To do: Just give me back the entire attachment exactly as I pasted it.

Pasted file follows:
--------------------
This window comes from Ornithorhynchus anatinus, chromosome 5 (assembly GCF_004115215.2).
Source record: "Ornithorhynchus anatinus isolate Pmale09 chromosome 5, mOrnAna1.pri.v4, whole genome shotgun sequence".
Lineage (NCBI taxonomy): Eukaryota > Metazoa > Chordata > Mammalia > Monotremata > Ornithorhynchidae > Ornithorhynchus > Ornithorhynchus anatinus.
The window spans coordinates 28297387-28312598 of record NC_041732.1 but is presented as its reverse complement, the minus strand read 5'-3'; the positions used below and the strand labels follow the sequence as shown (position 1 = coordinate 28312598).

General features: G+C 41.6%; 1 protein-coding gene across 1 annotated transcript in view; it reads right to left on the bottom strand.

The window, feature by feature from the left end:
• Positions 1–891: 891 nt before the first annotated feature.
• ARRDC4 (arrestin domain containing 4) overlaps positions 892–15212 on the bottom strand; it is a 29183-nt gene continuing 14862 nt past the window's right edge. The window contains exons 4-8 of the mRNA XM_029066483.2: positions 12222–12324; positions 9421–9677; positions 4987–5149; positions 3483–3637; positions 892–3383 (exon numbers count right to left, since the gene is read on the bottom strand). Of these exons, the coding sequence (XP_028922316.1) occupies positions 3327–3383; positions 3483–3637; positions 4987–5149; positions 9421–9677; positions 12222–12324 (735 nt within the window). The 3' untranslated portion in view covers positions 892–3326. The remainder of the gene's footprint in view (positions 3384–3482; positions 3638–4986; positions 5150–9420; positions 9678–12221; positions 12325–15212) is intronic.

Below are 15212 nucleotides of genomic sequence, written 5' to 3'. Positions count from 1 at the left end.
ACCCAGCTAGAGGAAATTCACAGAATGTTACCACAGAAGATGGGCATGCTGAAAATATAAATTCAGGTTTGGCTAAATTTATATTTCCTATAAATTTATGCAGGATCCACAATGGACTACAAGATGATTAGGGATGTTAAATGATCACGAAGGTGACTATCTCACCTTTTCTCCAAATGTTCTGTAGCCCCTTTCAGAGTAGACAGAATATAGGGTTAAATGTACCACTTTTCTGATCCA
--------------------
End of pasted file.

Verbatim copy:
This window comes from Ornithorhynchus anatinus, chromosome 5 (assembly GCF_004115215.2).
Source record: "Ornithorhynchus anatinus isolate Pmale09 chromosome 5, mOrnAna1.pri.v4, whole genome shotgun sequence".
Lineage (NCBI taxonomy): Eukaryota > Metazoa > Chordata > Mammalia > Monotremata > Ornithorhynchidae > Ornithorhynchus > Ornithorhynchus anatinus.
The window spans coordinates 28297387-28312598 of record NC_041732.1 but is presented as its reverse complement, the minus strand read 5'-3'; the positions used below and the strand labels follow the sequence as shown (position 1 = coordinate 28312598).

General features: G+C 41.6%; 1 protein-coding gene across 1 annotated transcript in view; it reads right to left on the bottom strand.

The window, feature by feature from the left end:
• Positions 1–891: 891 nt before the first annotated feature.
• ARRDC4 (arrestin domain containing 4) overlaps positions 892–15212 on the bottom strand; it is a 29183-nt gene continuing 14862 nt past the window's right edge. The window contains exons 4-8 of the mRNA XM_029066483.2: positions 12222–12324; positions 9421–9677; positions 4987–5149; positions 3483–3637; positions 892–3383 (exon numbers count right to left, since the gene is read on the bottom strand). Of these exons, the coding sequence (XP_028922316.1) occupies positions 3327–3383; positions 3483–3637; positions 4987–5149; positions 9421–9677; positions 12222–12324 (735 nt within the window). The 3' untranslated portion in view covers positions 892–3326. The remainder of the gene's footprint in view (positions 3384–3482; positions 3638–4986; positions 5150–9420; positions 9678–12221; positions 12325–15212) is intronic.

Below are 15212 nucleotides of genomic sequence, written 5' to 3'. Positions count from 1 at the left end.
ACCCAGCTAGAGGAAATTCACAGAATGTTACCACAGAAGATGGGCATGCTGAAAATATAAATTCAGGTTTGGCTAAATTTATATTTCCTATAAATTTATGCAGGATCCACAATGGACTACAAGATGATTAGGGATGTTAAATGATCACGAAGGTGACTATCTCACCTTTTCTCCAAATGTTCTGTAGCCCCTTTCAGAGTAGACAGAATATAGGGTTAAATGTACCACTTTTCTGATCCA